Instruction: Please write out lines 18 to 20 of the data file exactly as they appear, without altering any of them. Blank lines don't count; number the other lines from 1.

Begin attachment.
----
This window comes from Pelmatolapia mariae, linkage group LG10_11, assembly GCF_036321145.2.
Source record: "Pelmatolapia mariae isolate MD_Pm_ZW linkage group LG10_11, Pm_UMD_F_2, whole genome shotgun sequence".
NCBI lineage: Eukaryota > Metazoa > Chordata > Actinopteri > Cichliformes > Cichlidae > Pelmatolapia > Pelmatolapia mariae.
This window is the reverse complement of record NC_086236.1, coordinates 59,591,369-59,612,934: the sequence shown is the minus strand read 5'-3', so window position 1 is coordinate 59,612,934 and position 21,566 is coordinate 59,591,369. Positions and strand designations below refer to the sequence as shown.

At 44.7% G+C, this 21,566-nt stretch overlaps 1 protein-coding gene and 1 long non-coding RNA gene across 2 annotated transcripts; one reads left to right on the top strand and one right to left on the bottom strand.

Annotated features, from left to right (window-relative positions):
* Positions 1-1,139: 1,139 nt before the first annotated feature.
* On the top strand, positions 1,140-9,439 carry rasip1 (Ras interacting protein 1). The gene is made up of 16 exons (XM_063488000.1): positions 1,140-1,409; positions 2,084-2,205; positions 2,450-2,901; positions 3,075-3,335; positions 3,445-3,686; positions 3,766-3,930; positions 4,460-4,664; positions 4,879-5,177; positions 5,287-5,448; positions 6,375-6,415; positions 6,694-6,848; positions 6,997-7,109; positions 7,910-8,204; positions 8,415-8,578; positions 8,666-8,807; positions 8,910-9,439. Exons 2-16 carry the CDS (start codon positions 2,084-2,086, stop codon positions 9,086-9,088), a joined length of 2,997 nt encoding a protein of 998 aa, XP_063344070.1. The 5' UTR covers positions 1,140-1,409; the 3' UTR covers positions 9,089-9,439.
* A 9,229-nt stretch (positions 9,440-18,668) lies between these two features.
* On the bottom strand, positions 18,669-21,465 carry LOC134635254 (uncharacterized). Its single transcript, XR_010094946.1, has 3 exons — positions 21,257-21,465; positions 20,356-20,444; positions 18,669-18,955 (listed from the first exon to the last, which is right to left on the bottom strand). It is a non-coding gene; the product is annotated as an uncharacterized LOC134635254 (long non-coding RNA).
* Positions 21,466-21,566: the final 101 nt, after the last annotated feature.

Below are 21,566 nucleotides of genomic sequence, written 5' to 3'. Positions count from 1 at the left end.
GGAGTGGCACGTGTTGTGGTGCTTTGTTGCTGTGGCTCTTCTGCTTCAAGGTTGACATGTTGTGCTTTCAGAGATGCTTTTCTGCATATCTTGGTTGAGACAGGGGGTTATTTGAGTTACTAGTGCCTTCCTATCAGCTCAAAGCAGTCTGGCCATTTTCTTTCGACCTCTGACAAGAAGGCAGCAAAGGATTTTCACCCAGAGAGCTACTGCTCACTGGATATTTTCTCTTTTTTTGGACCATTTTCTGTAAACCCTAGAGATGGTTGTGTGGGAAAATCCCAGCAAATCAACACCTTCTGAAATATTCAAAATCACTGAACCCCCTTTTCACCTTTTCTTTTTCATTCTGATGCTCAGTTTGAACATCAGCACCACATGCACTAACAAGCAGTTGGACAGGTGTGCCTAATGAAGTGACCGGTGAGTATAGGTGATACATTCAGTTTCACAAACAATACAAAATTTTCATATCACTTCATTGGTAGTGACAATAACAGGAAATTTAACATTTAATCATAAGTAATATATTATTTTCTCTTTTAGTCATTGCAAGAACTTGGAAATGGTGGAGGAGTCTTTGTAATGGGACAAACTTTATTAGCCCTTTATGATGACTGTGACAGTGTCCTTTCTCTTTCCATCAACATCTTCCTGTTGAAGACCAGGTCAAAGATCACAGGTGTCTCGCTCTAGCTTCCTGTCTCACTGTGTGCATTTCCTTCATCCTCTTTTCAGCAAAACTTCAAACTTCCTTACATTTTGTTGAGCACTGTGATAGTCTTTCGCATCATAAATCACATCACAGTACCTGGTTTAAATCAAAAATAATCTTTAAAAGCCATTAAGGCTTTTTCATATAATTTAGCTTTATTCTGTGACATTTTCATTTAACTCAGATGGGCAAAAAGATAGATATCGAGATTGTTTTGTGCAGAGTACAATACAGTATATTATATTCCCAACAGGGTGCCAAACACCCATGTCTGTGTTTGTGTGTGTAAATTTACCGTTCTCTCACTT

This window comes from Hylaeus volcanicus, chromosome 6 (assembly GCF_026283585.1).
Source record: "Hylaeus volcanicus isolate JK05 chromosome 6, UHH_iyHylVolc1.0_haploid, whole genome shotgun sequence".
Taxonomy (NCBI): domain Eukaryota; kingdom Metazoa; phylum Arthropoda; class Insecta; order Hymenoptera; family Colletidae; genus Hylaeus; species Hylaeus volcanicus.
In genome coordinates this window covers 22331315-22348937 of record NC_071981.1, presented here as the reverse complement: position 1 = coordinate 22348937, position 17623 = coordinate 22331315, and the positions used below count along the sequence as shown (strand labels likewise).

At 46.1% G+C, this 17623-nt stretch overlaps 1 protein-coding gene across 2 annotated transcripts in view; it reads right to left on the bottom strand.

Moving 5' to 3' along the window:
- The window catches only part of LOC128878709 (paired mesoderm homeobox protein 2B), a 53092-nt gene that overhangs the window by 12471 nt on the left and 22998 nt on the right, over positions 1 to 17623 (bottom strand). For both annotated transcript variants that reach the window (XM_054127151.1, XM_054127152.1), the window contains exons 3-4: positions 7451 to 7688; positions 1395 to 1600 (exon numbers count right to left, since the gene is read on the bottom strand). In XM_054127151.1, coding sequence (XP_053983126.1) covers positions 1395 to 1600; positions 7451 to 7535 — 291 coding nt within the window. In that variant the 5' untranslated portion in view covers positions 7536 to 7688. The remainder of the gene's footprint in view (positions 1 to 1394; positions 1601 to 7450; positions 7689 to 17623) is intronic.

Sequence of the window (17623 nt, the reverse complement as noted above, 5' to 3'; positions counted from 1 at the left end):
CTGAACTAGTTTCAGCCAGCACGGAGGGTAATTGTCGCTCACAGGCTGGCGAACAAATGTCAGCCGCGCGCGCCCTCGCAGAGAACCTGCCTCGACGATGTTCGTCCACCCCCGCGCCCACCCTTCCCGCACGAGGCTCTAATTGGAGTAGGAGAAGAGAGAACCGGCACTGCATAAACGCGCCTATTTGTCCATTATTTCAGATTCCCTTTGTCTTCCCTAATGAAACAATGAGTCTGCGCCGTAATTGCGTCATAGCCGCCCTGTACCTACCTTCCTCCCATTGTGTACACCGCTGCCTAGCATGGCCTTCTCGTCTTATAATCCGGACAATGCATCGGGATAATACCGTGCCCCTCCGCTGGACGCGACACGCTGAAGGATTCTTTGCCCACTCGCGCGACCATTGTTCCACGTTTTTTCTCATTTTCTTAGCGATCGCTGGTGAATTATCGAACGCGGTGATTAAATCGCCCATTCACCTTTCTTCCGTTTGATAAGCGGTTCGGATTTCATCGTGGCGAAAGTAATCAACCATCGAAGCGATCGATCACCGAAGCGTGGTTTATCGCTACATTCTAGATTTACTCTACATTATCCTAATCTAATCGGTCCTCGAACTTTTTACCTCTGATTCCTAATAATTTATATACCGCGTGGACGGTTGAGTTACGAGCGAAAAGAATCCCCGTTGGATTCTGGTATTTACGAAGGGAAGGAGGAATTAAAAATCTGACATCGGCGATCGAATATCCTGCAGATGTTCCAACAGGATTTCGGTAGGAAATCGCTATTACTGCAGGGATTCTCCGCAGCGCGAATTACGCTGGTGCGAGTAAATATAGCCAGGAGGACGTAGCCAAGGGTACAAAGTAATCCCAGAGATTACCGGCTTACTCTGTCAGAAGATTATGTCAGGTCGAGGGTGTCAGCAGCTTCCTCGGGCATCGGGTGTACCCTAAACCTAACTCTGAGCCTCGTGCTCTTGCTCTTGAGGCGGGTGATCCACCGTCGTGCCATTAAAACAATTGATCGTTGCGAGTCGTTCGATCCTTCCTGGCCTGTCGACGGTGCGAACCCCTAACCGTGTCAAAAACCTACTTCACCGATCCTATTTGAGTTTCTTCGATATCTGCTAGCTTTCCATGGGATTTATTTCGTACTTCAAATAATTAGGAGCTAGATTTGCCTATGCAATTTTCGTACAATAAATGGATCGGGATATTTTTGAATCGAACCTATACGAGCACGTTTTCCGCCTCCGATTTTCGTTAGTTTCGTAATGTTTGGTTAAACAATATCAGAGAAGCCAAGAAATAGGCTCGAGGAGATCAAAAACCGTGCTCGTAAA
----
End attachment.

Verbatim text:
At 46.1% G+C, this 17623-nt stretch overlaps 1 protein-coding gene across 2 annotated transcripts in view; it reads right to left on the bottom strand.

Moving 5' to 3' along the window:
- The window catches only part of LOC128878709 (paired mesoderm homeobox protein 2B), a 53092-nt gene that overhangs the window by 12471 nt on the left and 22998 nt on the right, over positions 1 to 17623 (bottom strand). For both annotated transcript variants that reach the window (XM_054127151.1, XM_054127152.1), the window contains exons 3-4: positions 7451 to 7688; positions 1395 to 1600 (exon numbers count right to left, since the gene is read on the bottom strand). In XM_054127151.1, coding sequence (XP_053983126.1) covers positions 1395 to 1600; positions 7451 to 7535 — 291 coding nt within the window. In that variant the 5' untranslated portion in view covers positions 7536 to 7688. The remainder of the gene's footprint in view (positions 1 to 1394; positions 1601 to 7450; positions 7689 to 17623) is intronic.